It is one thing to see and visit with and make goo-goo eyes at your 9-month-old grandson when his mom is healthy and you can hand him back at those times when, as the patriarch of the great Thiel tribe, you suddenly find something else that needs doing and can say, “Oh, by the way, I think he might smell a little bit.” It is a different thing having to actually take care of the said child with odors. Actually, I am quite capable of dealing with it and have self-taught a refresher course on the tricks of the trade. After all, I have had 4 children for whom I have changed diapers (nappies, for my readers across the pond), as well as a number of grandchildren for who I have provided this service. As a matter of fact, I can remember helping my mom change my little brothers’ cloth diapers and watching her rinse them out in the toilet bowl. When a baby is crying I still, even though it often elicits blank stares these days, say, “Check to see if a pin is poking him.” I went to the store with my dad one time to buy baby supplies. The unsuspecting cashier told him, “That’s $4.95 plus tax.” “Oh, we don’t need tacks. That’s what the pins are for.”
Anyway, I have to say that my teenage grandson is very, very helpful and together we have managed several potentially lethal situations with ease. We are mighty, manly men who are not afraid of a little, er, infantile defecation. Not that either of us loves to do it. Is there anyone out there that really enjoys changing poopy nappies (Now there’s a phrase that’s got to go viral, “poopy nappies,” thank me.)? But, being the patriarch and elder statesman of the tribe, I can, under normal circumstances, avoid the chore altogether. And really, that is not my most masterful work anyway. The thing I am really good at is, as longtime readers are sometimes wont to say, being boring.
Whenever there has been a sleepless or restless child, or a child that needs to be consoled, or a child who needs to go to bed because it’s bedtime, they are given to me. I hold them and gently bounce them and say “sh-sh” to them and when I sit in my chair, they know they are done for. It’s a ritual that they recognize and it starts to work right away. I quietly sing to them. Babies don’t care if you can carry a tune in a bushel basket, they just like the singing or humming. I have little individualized songs for all of them that I sing based on their names and personalities, along with Jesus Loves The Little Children and Jesus Loves Me. In Alex’s case, I also include Alexander’s Ragtime Band, oh, my honey-lamb. It only works up to a certain age, though.
Rituals are important, though, especially with kids and you can divert some problems by incorporating them. I think that’s true for almost anyone, really. Just think about how your whole day is thrown off if your morning routine is thrown off. Someone forgot to say they used the last of the milk or someone has changed the setting on the toaster, or, that most vile and evil event, the coffee pot is broken. We are, for the most part, incorrigible creatures of habit. Now, habits are easier to make than they are to break, so I learned early on in fatherhood that you don’t want a baby to get used to falling asleep by your walking around with them or you will be walking them to sleep all the time.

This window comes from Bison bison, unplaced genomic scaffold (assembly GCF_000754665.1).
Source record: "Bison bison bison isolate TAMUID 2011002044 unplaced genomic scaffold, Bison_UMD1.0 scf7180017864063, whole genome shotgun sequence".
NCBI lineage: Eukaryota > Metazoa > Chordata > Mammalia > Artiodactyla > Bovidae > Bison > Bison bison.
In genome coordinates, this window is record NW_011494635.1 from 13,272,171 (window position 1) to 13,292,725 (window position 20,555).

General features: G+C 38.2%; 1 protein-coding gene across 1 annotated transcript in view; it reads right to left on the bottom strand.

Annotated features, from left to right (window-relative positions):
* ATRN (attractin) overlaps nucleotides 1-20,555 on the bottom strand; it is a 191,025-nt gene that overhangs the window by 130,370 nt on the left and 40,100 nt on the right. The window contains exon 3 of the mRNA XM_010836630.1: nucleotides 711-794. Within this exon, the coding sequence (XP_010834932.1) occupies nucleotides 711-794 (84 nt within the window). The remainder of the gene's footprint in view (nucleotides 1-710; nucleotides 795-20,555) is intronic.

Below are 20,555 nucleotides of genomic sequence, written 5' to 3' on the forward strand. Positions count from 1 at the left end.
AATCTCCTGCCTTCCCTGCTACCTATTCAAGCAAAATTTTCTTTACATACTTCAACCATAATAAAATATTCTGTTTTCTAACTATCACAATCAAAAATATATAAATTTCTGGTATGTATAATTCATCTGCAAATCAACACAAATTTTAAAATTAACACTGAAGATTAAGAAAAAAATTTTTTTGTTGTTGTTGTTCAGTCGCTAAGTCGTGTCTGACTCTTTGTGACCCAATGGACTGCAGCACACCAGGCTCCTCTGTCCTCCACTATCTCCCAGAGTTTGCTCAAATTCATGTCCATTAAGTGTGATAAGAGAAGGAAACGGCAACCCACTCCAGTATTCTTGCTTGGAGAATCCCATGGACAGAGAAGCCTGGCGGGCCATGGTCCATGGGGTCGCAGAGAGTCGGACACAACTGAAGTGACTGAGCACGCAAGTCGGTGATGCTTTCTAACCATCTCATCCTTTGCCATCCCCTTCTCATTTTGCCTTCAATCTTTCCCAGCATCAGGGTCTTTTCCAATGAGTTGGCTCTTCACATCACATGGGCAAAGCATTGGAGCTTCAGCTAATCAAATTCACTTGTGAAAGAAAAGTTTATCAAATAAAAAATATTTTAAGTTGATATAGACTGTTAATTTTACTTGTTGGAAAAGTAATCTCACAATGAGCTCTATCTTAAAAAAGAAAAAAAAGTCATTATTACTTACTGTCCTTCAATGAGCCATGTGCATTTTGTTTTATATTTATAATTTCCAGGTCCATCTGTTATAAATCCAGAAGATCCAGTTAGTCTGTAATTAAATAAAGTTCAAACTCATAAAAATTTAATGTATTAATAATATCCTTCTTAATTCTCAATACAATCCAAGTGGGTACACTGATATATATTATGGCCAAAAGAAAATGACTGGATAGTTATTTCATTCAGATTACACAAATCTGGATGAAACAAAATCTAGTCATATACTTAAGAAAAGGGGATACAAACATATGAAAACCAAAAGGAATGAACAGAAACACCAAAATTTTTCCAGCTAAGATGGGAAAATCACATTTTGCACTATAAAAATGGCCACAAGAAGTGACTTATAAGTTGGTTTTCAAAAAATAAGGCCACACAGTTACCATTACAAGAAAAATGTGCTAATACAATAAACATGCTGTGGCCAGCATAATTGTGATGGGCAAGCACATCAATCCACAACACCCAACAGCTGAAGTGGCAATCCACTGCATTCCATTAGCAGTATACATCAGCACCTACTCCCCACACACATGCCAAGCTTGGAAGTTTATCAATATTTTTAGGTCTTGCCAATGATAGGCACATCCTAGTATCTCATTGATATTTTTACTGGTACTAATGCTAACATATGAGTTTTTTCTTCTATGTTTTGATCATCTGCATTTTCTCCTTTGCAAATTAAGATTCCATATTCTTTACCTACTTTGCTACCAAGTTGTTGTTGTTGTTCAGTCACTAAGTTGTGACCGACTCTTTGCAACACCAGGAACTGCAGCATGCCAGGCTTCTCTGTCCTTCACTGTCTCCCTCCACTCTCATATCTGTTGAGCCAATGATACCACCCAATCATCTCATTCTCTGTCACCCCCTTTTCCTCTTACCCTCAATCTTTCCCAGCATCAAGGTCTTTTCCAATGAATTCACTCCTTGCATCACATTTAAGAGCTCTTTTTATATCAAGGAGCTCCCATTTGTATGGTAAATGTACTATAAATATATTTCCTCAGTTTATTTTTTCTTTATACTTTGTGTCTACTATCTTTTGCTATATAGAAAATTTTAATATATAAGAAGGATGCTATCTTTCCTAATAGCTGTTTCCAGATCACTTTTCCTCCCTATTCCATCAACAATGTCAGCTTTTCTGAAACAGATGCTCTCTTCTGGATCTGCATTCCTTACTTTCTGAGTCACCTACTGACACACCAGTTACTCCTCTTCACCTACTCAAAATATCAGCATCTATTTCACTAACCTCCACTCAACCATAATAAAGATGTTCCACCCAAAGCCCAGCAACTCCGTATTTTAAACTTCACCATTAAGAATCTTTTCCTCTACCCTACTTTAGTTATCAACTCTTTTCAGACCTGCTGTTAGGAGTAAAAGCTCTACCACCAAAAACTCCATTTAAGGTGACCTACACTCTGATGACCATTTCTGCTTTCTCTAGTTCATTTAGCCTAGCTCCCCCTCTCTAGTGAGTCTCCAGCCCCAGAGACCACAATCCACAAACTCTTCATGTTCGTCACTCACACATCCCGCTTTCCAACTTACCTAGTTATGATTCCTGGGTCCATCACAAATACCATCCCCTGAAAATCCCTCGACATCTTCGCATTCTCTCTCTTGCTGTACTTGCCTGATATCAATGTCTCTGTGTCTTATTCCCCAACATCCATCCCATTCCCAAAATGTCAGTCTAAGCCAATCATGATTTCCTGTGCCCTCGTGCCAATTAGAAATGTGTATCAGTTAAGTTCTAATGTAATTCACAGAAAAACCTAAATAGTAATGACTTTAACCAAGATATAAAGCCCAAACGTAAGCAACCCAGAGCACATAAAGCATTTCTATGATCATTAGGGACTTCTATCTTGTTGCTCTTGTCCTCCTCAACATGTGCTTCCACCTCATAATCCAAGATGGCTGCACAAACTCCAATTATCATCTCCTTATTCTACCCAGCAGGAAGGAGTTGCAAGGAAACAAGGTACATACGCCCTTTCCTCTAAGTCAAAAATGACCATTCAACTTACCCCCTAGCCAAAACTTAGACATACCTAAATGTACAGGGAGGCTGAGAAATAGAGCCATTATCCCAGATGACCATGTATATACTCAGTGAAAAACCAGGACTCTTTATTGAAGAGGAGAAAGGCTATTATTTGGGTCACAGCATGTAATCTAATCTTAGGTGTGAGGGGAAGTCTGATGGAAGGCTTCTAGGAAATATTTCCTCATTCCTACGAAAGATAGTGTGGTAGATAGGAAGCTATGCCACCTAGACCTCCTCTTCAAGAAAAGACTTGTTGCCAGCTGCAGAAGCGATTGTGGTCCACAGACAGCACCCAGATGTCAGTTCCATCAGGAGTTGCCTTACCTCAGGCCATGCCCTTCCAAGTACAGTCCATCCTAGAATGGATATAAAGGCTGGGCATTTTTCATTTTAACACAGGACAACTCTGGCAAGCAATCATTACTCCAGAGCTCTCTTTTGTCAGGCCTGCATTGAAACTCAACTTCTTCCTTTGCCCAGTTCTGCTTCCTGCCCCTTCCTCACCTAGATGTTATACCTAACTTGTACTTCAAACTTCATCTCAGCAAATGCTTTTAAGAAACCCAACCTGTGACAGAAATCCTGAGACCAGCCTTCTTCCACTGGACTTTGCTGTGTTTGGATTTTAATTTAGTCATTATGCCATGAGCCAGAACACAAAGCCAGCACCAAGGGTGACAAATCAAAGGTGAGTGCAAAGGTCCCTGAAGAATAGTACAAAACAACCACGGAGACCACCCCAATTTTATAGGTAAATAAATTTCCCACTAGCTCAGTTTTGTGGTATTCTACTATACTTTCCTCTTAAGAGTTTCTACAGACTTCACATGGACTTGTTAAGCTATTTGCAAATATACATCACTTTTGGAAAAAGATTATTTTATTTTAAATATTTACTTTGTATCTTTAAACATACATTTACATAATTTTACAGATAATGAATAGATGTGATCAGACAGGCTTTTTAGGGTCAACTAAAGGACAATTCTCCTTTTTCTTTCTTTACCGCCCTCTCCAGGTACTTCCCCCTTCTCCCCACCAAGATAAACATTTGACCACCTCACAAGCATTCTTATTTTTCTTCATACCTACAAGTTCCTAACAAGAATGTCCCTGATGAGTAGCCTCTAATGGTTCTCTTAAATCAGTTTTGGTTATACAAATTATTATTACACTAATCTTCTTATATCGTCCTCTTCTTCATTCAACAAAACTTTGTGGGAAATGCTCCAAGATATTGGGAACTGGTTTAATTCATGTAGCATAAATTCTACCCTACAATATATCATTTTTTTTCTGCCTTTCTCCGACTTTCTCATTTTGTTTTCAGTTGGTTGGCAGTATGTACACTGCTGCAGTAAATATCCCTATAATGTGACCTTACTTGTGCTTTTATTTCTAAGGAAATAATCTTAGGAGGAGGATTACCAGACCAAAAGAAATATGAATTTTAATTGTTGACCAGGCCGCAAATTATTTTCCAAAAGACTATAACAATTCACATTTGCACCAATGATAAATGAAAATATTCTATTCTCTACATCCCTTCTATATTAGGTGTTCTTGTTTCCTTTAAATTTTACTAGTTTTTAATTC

I had always heard that it takes twenty-one days to create a new habit and a ninety second search on the internet seemed to confirm that it requires 21 days to create a habit and 90 days to make it a lifestyle change. It seems to have been true with posting to my blog every day. But every article I scanned ( remember, I researched this for like a whole minute and a half) seemed to have an awful lot of caveats attached. Individual results varied greatly.
Well, duh! I could have told them that. One person pointed out that if you ordered a doughnut with your coffee on Monday and Tuesday, it would be difficult to decline one on Wednesday and suddenly you have a habit. But, if you want to try to start running for 15 minutes a day, it seems almost impossible (Following the hard work and adventures of Mr. Proclaims over at James Proclaims has shown me this), especially at first. It’s because our human nature betrays us. We like to eat donuts but we don’t really like to work them off.
For me and the blog here it was a combination of things. I had good friends and readers at the time who encouraged me to write (and have since picked up more) and my vanity was challenged by the guy who had blogged every day for 11 years. https://blog.herbthiel.com/2019/08/09/going-streaking/